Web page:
Earlier this year Womanthology began working with Dr Martens and embarked on a Twitter search for three Industrial Champions to mark the launch of the new Dr Martens’ Womens’ Industrial range. We loved reading your tweets where you told us about your industry and how you #WORKDIFFERENT. You also told us how concerned you are that women should have equal access to high quality personal protective equipment.
So, here’s a reminder from Jon Marchant, Global Category Director at Dr. Martens, about the importance of educating both employers and employees across all sectors on the dangers of poor quality and inappropriate boot style selection.
Top tips for workplace safety against slips, trips and falls
Slips and trips are the most common source of injury at work, causing, on average, 40% of all reported major injuries1. Despite being a key reason for injury, slip and trip accidents are often perceived as minor, and considered to be an everyday unavoidable occurrence. The chance of these accidents occurring, dramatically increases where the floor is likely to come into contact with water, oil or grease, including kitchens, garages and construction sites. Under the Management of Health and Safety at Work Act 1974, employers are legally obligated to ensure the health and safety of all employees and anyone affected by their work; this includes helping to prevent the chance of slips and trips.
1. Consider the work environment, potential workplace hazards and footwear requirements
As well as ensuring any spillages are sufficiently cleared up, many misfortunes could be avoided simply by selecting more appropriate footwear. When deliberating what footwear is suitable, the most important consideration is working conditions.
- Are internal steel or composite toe caps required?
- Would slip-resistance, anti-static or water resistance features benefit the wearer?
The Management of Health and Safety at Work Regulations 1991 states that all employers are required to assess potential risks, including slips and trips, and take action where necessary.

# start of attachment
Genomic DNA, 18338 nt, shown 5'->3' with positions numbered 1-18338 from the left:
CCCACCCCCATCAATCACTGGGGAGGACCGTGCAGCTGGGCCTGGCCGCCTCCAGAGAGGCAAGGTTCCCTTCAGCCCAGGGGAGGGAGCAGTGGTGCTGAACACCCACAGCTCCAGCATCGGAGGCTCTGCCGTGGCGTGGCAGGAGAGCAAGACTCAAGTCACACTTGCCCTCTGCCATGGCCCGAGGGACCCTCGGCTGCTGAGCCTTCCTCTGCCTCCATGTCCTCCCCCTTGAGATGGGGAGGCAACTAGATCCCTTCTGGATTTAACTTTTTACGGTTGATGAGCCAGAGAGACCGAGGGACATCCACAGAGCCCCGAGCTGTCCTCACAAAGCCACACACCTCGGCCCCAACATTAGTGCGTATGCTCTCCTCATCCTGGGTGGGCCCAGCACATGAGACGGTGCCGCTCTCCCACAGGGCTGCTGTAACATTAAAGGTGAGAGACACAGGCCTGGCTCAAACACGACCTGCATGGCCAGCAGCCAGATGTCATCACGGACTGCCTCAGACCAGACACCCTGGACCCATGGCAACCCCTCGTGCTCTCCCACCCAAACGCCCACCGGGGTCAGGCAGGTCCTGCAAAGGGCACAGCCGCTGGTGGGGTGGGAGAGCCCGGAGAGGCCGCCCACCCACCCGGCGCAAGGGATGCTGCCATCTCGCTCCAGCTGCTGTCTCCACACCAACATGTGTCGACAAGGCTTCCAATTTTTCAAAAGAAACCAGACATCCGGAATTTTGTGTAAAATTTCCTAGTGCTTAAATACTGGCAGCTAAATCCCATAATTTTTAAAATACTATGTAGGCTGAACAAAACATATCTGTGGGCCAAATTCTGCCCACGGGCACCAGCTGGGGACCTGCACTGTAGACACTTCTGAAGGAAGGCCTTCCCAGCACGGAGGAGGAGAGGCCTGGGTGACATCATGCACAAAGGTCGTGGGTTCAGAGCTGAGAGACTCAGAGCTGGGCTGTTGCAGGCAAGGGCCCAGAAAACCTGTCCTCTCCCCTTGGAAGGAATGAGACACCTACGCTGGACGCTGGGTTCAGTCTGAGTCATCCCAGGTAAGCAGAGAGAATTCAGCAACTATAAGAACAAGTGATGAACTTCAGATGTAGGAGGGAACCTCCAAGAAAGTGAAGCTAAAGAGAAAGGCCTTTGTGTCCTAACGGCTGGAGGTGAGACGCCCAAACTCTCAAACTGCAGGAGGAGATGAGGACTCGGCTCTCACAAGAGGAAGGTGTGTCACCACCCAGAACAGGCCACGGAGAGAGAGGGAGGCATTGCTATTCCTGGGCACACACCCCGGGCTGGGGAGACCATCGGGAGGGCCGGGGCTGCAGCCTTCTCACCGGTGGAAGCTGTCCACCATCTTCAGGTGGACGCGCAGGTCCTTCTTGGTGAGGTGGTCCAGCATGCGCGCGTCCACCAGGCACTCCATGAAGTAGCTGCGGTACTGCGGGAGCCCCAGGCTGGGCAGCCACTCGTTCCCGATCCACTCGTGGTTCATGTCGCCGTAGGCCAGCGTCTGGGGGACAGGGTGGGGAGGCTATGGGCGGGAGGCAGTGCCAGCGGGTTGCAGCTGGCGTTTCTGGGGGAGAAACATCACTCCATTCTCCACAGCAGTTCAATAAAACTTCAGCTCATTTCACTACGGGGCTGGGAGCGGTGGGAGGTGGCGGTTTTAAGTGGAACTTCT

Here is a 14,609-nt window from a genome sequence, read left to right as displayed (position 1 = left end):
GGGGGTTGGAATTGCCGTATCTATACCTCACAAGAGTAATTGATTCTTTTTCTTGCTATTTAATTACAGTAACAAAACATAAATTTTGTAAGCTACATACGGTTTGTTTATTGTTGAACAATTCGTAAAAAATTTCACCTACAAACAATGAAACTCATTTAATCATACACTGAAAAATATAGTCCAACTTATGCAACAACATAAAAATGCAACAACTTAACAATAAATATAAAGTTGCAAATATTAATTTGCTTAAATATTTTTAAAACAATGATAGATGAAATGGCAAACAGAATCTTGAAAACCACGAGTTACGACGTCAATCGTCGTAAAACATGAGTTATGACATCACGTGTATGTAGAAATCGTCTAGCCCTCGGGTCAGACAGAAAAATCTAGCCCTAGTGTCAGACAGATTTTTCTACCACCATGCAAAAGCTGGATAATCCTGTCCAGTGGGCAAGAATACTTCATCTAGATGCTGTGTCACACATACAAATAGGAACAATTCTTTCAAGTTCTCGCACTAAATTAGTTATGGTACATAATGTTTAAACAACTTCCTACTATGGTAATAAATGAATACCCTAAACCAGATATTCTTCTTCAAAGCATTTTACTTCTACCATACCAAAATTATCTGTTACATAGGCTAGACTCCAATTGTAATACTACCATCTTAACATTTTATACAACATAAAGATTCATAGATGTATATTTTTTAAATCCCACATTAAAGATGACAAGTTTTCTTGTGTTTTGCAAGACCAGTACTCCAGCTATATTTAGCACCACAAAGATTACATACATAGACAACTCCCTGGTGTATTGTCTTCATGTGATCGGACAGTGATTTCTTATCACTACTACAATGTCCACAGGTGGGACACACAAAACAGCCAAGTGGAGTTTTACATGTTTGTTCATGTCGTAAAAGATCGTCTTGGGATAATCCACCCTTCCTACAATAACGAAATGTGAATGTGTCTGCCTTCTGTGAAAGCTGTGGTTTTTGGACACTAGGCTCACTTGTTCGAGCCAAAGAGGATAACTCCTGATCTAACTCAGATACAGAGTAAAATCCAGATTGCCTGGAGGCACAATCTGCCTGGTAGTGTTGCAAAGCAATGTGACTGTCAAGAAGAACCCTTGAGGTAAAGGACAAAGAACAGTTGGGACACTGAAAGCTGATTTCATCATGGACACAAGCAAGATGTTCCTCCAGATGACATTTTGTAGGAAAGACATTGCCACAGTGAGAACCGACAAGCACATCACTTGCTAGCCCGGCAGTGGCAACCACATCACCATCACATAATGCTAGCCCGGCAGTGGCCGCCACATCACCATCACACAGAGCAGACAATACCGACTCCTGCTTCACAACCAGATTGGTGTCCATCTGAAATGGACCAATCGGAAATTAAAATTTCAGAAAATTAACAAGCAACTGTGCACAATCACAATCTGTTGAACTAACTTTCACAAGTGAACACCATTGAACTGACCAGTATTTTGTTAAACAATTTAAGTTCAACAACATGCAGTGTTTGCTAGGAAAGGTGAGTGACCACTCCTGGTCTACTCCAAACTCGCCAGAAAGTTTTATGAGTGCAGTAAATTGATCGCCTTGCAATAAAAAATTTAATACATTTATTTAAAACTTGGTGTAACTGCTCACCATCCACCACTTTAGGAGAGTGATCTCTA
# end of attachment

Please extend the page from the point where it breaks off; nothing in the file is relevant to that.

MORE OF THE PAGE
Conducting a risk assessment for the work environment is the most efficient way to determine which footwear would best suit employees, such as a kitchen setting would need to focus on slip resistant boots, compared to those working on a construction site, who would require internal steel or composite toe caps.
It is essential employers and employees take time to do research when purchasing work footwear as not all slip-resistant boots may be suitable for all conditions. For example, footwear that performs well in wet conditions might not be appropriate for oily surfaces or surfaces where there have been food spillages2.
2. Footwear trials
Footwear trials should always be put in place before supplying a workforce with the most appropriate footwear, to ensure that all workers are happy to wear them over the course of a full working week2.
It’s important not to purchase footwear based on brochure information or lab tests alone; conduct in house tests too. Trials aren’t just carried out to test the quality and effectiveness of the product, although that is important, but they also help determine whether employers find the boots comfortable and workable. If they don’t, it’s possible they may not wear them at all, further increasing risk.
3. Test for resistance
Before purchasing work boots or shoes, check with the supplier how the product has been tested for slip resistance – this will help determine if they’re suitable.
Suppliers can also conduct additional slip testing if commissioned to. These additional tests allow employers to see how the product fares against their own surfaces or substances, which is particularly important for those who work with specialist oils and chemicals.
4. Advice for employees
Not all employers supply their workforce with footwear, however, they should still be advising and recommending specific boots types to employees, taking into account working conditions. Some brands offer specific footwear to suit different industries including a water-resistant range, a heavy-duty range or a slip resistant range.
Similarly, if employees have any concerns or queries about which industrial boot they should choose, they should raise them with their employer before purchasing.
5. Remember – you get what you pay for
When it comes to footwear, the cost certainly affects the quality. An £80 pair of boots will offer much more protection compared to a £20 pair of boots. It might seem excessive at first to spend more than the average on a pair of work footwear, however, it’s vital to remember that these products have been specially developed to prevent life altering injuries, meaning the benefits are priceless. It’s also worth buying boots from PPE experts rather than a high street retailer as the advice available is invaluable.
Shop for the Dr Martens Women’s Industrial collection here:
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